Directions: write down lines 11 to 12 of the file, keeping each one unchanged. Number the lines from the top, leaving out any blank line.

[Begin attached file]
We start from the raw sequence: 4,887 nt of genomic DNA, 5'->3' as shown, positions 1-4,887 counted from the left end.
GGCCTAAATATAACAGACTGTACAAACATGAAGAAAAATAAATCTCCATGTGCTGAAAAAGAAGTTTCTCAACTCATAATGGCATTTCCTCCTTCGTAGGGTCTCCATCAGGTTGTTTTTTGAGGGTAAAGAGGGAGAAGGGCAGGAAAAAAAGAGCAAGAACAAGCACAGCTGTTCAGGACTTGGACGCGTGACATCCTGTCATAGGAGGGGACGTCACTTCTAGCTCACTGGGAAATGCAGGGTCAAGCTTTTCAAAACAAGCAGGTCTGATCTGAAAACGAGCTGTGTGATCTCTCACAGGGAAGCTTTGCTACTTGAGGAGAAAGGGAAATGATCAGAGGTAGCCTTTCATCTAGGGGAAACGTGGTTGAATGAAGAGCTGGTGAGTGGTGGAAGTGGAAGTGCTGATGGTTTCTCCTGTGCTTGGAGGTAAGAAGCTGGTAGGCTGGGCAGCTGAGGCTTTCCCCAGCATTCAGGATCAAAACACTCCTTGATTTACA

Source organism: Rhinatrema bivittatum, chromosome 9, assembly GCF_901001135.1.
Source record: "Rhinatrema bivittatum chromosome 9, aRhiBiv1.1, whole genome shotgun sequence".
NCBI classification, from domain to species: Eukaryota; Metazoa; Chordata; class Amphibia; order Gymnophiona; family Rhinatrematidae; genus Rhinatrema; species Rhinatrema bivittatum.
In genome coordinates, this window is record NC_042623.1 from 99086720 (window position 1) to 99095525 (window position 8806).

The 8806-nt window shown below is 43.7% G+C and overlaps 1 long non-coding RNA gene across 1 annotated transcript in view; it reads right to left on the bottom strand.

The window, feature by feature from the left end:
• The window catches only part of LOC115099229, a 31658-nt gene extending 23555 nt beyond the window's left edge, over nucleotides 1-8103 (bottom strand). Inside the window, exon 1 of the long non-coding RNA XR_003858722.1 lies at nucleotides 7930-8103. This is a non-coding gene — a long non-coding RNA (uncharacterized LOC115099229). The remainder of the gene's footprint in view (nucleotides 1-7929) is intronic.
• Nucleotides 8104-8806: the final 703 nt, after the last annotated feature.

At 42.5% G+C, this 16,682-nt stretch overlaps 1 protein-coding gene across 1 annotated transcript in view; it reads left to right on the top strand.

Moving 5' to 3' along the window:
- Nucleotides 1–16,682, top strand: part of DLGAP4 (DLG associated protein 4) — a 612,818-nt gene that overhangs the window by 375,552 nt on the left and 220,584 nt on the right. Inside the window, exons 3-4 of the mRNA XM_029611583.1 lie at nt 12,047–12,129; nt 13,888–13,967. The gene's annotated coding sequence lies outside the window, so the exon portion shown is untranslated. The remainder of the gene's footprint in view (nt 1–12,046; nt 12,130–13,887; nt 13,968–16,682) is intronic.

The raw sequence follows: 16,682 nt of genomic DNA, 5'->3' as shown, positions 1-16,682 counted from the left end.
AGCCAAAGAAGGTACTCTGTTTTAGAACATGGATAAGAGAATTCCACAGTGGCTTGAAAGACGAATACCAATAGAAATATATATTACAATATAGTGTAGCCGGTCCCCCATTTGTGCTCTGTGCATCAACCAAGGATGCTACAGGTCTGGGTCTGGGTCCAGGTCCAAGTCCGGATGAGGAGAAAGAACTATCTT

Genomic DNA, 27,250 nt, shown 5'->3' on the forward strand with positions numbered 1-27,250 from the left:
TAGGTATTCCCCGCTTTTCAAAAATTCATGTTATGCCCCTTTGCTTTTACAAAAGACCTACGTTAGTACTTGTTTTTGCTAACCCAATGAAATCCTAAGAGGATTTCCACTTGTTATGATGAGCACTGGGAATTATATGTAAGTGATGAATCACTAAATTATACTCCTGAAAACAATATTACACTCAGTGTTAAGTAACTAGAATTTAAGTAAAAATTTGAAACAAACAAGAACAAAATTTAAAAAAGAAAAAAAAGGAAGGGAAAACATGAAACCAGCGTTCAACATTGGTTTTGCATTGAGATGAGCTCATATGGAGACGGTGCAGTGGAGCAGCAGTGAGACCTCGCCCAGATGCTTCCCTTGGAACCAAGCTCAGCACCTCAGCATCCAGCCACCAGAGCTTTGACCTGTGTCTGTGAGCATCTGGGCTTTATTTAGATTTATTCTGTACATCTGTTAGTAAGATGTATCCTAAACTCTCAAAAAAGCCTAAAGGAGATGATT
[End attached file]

At 42.5% G+C, this 16,682-nt stretch overlaps 1 protein-coding gene across 1 annotated transcript in view; it reads left to right on the top strand.

Moving 5' to 3' along the window: